This Chilean road movie is set entirely in and around the car belonging to a middle-class family on a four-day trip to the north of Chile. It will be their last journey as a family. We occasionally catch a glimpse of marital problems, but the crisis is largely implicit. For instance, we often only see the backs of the silent parents' heads, seen from the perspective of the children in the back seat, who only have a partial idea of what is going on.
The journey that starts so cheerfully with all kinds of games in the car quickly acquires melancholy undertones: the children only want to go to the beach, while the father is heading for a new life in another apartment and the mother primarily yearns for a place which no longer exists, where everything remains the same as it was.
- Best Film - Festival de Cine de Iquique
- Best Film - Festival Cines Sur Granada
- Tiger Award for Feature Film, IFF Rotterdam
- Feature Film Grand Prize - IndieLisboa
- Special Mention of FEISAL Award Jury, BAFICI
- Audience Award - Tarkovsky IFF
- Honorable Mention / Narrative Competition - Los Angeles FF
- Best Cinematography, Transilvania IFF
- Grand Prix / International Competition - New Horizons IFF
- Best Film - Valdivia IFF
- Santi Ahumada
- Emiliano Freifeld
- Paola Giannini
- Dominga Sotomayor
- Bárbara Álvarez
- Danielle Fillios
- Catalina Marín Duarte
It's the first Chilean road movie. It's a journey and the attention is this family, and how the characters see through them. It doesn't stand out as a typically Chilean film but if you look closely, there is something very Chilean in the characters and the relationships.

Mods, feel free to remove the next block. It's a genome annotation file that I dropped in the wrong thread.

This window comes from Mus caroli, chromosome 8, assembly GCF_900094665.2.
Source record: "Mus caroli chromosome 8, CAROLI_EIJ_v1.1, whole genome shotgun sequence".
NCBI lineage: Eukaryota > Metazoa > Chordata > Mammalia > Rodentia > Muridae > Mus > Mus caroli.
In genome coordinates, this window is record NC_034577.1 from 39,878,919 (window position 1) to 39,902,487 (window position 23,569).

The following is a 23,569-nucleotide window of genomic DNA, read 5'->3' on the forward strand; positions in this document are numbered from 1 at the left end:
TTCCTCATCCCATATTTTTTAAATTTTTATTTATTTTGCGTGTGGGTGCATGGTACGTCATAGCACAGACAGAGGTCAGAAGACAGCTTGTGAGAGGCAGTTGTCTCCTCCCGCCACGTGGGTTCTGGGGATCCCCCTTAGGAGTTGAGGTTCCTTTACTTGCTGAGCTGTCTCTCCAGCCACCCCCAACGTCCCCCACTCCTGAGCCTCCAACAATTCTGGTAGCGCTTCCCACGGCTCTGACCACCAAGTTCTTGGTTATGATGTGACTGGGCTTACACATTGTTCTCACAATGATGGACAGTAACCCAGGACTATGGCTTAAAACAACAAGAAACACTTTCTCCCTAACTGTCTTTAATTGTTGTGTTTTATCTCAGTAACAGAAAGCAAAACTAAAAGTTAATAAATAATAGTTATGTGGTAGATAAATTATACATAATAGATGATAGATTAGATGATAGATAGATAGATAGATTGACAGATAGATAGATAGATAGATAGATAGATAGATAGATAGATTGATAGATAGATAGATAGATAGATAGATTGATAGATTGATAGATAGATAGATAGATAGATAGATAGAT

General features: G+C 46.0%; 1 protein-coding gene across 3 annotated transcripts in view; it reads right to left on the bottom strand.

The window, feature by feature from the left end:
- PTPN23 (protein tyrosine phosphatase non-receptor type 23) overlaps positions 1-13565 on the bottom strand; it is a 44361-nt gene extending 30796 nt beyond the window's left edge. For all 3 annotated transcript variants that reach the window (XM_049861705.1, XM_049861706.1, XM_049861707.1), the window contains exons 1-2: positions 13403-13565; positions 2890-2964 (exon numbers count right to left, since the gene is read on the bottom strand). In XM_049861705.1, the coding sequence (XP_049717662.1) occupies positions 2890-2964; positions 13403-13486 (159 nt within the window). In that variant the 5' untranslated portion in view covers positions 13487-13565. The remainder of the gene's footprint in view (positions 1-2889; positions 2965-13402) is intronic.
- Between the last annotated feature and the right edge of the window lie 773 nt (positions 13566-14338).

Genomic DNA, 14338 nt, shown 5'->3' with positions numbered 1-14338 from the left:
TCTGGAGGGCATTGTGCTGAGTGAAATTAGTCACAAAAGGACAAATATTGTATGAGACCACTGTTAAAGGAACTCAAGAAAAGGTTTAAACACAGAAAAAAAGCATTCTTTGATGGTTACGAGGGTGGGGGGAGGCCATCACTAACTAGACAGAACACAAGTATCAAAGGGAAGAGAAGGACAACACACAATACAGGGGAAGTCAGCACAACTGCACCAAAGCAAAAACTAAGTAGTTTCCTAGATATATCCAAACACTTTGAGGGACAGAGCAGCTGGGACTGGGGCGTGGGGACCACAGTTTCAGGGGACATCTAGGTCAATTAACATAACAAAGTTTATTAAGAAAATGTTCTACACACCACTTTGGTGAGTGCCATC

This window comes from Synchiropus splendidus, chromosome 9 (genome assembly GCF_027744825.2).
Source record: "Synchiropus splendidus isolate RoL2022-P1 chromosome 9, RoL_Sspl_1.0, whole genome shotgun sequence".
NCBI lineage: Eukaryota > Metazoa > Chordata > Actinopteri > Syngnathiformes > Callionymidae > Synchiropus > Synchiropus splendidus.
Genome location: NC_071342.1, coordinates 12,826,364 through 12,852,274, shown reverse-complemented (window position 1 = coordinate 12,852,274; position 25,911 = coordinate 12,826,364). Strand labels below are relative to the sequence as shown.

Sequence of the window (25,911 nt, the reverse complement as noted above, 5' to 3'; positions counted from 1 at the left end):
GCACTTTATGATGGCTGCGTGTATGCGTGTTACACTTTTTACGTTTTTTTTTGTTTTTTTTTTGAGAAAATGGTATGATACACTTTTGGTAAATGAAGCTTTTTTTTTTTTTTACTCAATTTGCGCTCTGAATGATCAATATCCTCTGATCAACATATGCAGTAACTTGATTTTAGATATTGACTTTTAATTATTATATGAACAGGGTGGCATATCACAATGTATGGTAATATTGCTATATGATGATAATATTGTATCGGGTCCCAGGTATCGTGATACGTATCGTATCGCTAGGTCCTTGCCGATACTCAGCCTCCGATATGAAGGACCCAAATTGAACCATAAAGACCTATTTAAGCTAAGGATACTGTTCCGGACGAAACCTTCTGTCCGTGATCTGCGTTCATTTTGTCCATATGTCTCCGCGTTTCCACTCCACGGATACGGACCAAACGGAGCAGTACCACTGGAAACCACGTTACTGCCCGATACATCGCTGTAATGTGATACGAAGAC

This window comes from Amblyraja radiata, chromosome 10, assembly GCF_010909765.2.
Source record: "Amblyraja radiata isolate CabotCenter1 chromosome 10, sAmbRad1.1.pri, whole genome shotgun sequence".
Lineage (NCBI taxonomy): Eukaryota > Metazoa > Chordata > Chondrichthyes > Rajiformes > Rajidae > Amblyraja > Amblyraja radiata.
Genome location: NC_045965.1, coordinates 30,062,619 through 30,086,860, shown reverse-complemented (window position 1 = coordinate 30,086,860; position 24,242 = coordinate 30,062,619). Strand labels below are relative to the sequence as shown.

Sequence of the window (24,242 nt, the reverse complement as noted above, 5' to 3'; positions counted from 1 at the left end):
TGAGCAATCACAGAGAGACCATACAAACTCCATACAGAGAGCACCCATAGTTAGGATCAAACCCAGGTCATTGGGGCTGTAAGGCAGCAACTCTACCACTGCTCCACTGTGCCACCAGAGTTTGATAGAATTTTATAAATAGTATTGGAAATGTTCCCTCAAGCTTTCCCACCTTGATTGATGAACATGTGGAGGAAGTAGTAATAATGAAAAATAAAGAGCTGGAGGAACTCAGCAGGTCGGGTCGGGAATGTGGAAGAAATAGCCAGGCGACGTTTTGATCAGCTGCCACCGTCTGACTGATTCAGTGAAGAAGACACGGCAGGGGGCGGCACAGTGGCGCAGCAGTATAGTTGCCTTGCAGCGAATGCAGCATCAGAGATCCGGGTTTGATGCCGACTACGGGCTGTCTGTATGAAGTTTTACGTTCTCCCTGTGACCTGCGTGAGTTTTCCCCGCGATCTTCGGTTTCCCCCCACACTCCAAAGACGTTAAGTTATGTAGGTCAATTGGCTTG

- FIGA FILMS
- CIRCE FILMS
Gripping! Sotomayor handles the proceedings of her debut with quiet panache; the way she delves into filial dynamics is as evocative as it is understated.
Unabashedly part of an indie aesthetic that favors tightly controlled lensing and indirect thematic development, the pic says and conveys more substance with a seemingly casual glance than most action-packed vehicles.
I am interested in working with stories that are close to me; making fiction grow out of the empty spaces of my memory as a way to complete it.
Dominga Sotomayor was born in Santiago de Chile in 1985. She directed the short films CESSNA (2005); NOVIEMBRE (2007); DEBAJO (2007); LA MONTAÑA (2008) and VIDEOJUEGO (2009), which have taken part in and received awards at several international film festivals. Her first feature film, DE JUEVES A DOMINGO, was developed at Cannes’ Cinéfondation Résidence, received Hubert Bals Fund script and development support and premiered at the 2012 International Film Festival Rotterdam, where it won the Hivos Tiger Award, before going on to win awards at IndieLisboa (Best Film); New Horizons (Gran Prix Best Film); Valdivia Film Festival (Best Film) and many others. The film has been released in countries worldwide. Her second feature-film project, TARDE PARA MORIR JOVEN, participated in the Binger Filmlab and Jerusalem International Film Lab programmes and received support from the Sundance Institute and the Hubert Bals Fund. Sotomayor has also participated in exhibitions in Santiago de Chile and London (Tate Modern) with video pieces and installations. LOS BARCOS (2016) was selected at IFF Rotterdam and IndieLisboa.